In Bruni v. Bruni, 2010 ONSC 6568 (CanLII),  O.J. No. 5148, 104 O.R. (3rd) 254, 100 R.F.L. (6th) 213, 2010 Carswell ONT 8992 (Ont. Fam. Court), Justice Quinn found that the parental alienation reflected a deliberate, evil and systematic intent by the mother to destroy the relationship between the father and daughter and that the conduct was shocking, amounting to a hideous repudiation of the relationship between the spouses as co-parents of the daughter. Accordingly, he found that the conduct in that case satisfied the requirements of sub-section 33(10) and that it was one of the rare cases that met the test of unconscionability. He therefore reduced the spousal support to which the mother would otherwise be entitled to $1.00 monthly.
In Ungerer v. Ungerer (1998), 1998 CanLII 4394 (BC CA), 37 R.F.L. (4th) 41 (B.C. C.A.) At p.50 (regarding an application to terminate spousal support) the court stated that:
“I think the question to be asked where misconduct is alleged as a reason to terminate post-divorce spousal support is whether that conduct is of such a morally repugnant nature as would cause right thinking persons to say the spouse is no longer entitled to the support… or to the assistance of the court”
In Colford v Colford, 2005 Canlii 13032, the court reduced support for an adult child and stated:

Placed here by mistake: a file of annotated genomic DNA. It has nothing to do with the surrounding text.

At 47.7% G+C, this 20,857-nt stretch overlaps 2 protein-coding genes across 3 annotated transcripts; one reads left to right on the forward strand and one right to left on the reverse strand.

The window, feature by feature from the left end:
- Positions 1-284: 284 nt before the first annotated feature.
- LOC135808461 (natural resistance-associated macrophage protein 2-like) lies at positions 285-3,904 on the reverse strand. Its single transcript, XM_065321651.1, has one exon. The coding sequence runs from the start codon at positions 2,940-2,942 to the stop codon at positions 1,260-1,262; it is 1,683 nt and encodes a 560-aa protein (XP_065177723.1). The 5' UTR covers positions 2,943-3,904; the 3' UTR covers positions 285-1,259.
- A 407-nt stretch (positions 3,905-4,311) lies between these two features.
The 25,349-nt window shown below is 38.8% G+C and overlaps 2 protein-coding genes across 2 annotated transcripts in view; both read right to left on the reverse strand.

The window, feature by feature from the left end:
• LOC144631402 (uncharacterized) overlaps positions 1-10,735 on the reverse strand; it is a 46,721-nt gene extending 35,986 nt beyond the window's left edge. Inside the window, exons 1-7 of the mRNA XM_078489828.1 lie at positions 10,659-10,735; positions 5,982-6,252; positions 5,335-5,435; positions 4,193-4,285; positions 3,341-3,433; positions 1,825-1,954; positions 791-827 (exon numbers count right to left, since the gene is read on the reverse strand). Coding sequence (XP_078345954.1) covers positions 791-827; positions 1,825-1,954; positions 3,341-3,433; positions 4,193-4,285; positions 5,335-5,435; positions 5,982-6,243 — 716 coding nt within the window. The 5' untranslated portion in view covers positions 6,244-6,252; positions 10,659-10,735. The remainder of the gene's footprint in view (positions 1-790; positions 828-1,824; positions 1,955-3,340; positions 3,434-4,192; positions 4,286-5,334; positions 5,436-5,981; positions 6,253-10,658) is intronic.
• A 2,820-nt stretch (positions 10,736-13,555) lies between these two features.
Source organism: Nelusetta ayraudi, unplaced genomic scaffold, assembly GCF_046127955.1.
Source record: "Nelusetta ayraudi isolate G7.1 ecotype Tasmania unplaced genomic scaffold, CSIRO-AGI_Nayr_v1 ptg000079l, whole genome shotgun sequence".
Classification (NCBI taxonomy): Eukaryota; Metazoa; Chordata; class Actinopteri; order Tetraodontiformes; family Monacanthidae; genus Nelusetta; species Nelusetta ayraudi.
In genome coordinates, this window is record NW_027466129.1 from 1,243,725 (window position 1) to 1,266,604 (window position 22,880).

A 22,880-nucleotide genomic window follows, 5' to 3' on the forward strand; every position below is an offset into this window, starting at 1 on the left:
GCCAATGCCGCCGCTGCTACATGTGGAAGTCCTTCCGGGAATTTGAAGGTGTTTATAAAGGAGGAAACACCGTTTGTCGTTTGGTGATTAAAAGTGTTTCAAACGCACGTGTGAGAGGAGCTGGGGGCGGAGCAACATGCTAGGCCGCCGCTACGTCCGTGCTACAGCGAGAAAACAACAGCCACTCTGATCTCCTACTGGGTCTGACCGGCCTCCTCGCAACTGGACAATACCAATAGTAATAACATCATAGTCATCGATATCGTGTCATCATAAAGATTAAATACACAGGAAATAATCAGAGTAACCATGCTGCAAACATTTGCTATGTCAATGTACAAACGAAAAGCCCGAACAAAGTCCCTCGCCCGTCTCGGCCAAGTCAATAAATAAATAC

Tyler will be 21 soon. It is time that he appreciate that there is a need for him to deal with his father directly and in a more mature manner when it now comes to requests for financial assistance with his future education. At least for Tyler’s third (and fourth, if applicable) years of his undergraduate programme, Mr. Coldford shall pay either to the institution, service-provider or to Tyler Coldford (at Tyler’s discretion) one-half of: Tyler’s tuition, miscellaneous university fees and levies, and accommodation and food costs (to a maximum contribution of $4,500 to those two costs). In making this order, I have taken into consideration that Tyler will contribute about $3,000 toward his university costs annually and that his mother will contribute about the same amount as Mr. Colford is contributing. Any decision to apply for student loans for the 2005/06 and 2006/07 years shall be a matter between Tyler and his mother in the future. Mr. Colford shall make the payments referred to in this paragraph, whether or not Tyler and his mother decide that he will apply for student loans. Mr. Colford shall pay or reimburse Tyler for the amounts that he owes under this paragraph immediately upon production to him of proof of these expenses. As soon as information about anticipated costs to which Mr. Colford must contribute becomes available, Tyler shall provide to Mr. Coldford details of such expenses. Once the school term starts, these payments are also conditional on Tyler’s providing his father, twice a term, with pertinent information about his courses of study, his marks, any awards received or applications made for bursaries or student loans. If he does not provide the required information or withdraws from full-time attendance at Queen’s University, the contributions shall cease. These are not uncommon stipulations: See Rosenberg, supra, and Nadeau v. Mitchell,  O.J. No. 2833. While Tyler is not a party to this case, I have no doubt that Mrs. Coldford will, and I hereby direct her to provide Tyler with the details of my decision regarding Mr. Coldford’s obligations in respect of Tyler’s university education. Mr. Colford shall immediately provide to Mrs. Colford e-mail and home address at which Tyler may contact Mr. Coldford for the purpose of providing information to him. At this point, then, Tyler will also have obligations regarding his continued receipt of financial assistance from his father while he is completing at least his undergraduate degree.